We are happy to share another publication about our project “Refugi 307” that has recently been published in the Special issue on “Assumptions about the Concept of Childhood and the Roles of Children in Design” of the International Journal of Child-Computer Interaction.
The roles that children are allowed to play in the co-design of an interactive experience are strongly influenced and determined by the views of designers and other adult stakeholders on childhood, as well as by their expectations of children’s skills and cognitive capacities. In this paper, we contrast these assumptions in the design of a Virtual Heritage experience for guided school visits at an archaeological site. The goal of our study was to analyse different viewpoints of adult stakeholders in order to find new strategies that balance power relations between adults and children. The study was carried out in the context of the preliminary design stage of an interactive learning experience for a bomb shelter dating from the Spanish Civil War, known as “Refugi 307”. Our analysis reveals some of the reasons behind the assumptions of adult stakeholders. These outcomes were our starting point for defining strategies that can establish collective values among adult stakeholders and enrich the range of roles of children in a design process.
Marie-Monique Schaper, Maria Santos, and Narcis Pares. (2018). Orchestrating experts’ assumptions and children’s values in the design of Virtual Heritage experiences. International Journal of Child-Computer Interaction. DOI: https://doi.org/10.1016/j.ijcci.2018.02.001
I am proud to announce that our paper “Learning about the past through situatedness, embodied exploration and digital augmentation of cultural heritage sites” has been published in the International Journal of Human-Computer Studies.
The design of interactive experiences for archaeological sites entails the consideration of the particular characteristics and constraints of the exhibition space. Our aim is to address these challenges by exploring the potential of a recently emerging interaction paradigm called World-as-Support, which is based on projective Augmented Reality (AR). In this study, we present the design process of a virtual heritage experience for a bomb shelter built during the Spanish Civil War that currently belongs to the Barcelona History Museum. The goal of this study was twofold. First, we aimed to define the requirements for the design of a first prototype based on the World-as-Support interaction paradigm. Second, we carried out a study with a local school to evaluate the benefits of an educational experience based on this paradigm. Our results indicate benefits to complement the guided visit: (1) by using projective AR to explore different layers of the learning experience; and (2) by including collaborative activities based on embodied enactments to foster the understanding of historical contents that require emotional engagement and critical thinking.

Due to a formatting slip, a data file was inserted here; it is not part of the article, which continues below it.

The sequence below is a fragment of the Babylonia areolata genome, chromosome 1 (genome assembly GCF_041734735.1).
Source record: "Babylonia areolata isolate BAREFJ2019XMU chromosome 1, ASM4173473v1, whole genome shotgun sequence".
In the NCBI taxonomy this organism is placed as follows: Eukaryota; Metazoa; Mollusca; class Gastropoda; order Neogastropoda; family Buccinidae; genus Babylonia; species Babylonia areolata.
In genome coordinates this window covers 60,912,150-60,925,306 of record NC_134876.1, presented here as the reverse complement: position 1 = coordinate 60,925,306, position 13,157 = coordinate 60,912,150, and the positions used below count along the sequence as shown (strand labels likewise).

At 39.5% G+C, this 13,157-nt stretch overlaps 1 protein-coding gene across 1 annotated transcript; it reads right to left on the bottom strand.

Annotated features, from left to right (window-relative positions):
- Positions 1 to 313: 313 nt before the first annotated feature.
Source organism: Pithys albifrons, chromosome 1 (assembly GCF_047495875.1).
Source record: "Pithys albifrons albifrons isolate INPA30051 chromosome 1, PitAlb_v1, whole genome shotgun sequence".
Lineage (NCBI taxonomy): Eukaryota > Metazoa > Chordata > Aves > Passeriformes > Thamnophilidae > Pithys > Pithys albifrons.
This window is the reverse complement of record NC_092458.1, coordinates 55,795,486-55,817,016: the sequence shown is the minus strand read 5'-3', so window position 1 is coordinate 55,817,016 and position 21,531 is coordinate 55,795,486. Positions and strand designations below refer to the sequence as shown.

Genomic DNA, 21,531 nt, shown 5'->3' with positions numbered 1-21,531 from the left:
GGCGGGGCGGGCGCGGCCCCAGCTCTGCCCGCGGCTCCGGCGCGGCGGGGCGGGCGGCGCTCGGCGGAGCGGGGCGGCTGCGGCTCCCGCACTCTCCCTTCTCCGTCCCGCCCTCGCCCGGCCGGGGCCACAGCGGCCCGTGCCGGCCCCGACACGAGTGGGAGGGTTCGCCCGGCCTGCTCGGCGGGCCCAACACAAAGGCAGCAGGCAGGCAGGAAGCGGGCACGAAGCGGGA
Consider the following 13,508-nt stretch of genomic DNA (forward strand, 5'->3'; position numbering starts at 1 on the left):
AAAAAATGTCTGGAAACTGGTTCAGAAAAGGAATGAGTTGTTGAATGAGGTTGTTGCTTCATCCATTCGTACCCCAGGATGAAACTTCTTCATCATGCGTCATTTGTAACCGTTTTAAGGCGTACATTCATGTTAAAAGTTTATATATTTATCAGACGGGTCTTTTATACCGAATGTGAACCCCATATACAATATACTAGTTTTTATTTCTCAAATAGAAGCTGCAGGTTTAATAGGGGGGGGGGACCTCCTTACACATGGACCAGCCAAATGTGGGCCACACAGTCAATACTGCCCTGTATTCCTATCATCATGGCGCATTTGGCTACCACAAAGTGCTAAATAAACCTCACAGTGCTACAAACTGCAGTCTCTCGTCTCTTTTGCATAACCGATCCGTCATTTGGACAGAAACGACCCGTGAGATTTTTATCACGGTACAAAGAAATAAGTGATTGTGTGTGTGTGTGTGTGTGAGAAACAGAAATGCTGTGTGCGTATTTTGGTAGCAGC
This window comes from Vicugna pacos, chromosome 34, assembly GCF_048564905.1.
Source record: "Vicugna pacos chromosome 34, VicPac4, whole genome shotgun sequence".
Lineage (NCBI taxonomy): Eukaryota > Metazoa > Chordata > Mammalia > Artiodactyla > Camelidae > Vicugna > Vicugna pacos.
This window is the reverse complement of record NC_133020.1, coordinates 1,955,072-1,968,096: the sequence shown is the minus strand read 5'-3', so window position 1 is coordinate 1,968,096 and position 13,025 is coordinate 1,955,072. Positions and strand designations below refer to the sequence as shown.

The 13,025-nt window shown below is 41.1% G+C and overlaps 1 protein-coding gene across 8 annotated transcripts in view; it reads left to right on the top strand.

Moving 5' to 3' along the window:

Since December 2015 we have been collaborating with Plàudite Teatre – Espai d’Arts Escèniques to explore novel co-design methods with and for children for Full-Body interactive experiences. For my PhD Thesis I particularly focused on techniques based on theatre practise that promote body and space awareness.
Last Tuesday a short overview of the project and first examples of a prototype using these techniques has been presented by Televisió L’Hospitalet. You can watch the report and an interview with the co-design team here (in Catalan, starting from 09.12 min):
I am please to invite you to my talk “Participative Design Strategies for Full-Body Interaction” on Wednesday, 8th March 2017 at 15.00, Wiener Building 028, 030, 032, Aarhus University.
The design for Full-Body Interaction Learning Environments faces two main challenges. First, the need to define learning contents that are aligned with users’ understanding and that are suitable for the features of Full-Body Interaction. Second, research based on the embodied cognition framework proposes the use of physicality and spatiality to promote learning. Nevertheless, currently employed methods to involve users in the design of Full-Body Interaction Learning Environments often neglect to properly integrate the notion of body and space. In this talk, Marie will present a set of participative design strategies to tackle these challenges. The audience will be invited to participate in a dialogue about potentials and limitations of the presented design strategies and to think about the physical instance of a Full-Body Interaction design kit. Furthermore, we will discuss and reflect upon how this approach could be relevant for general design practices and applied to related research areas.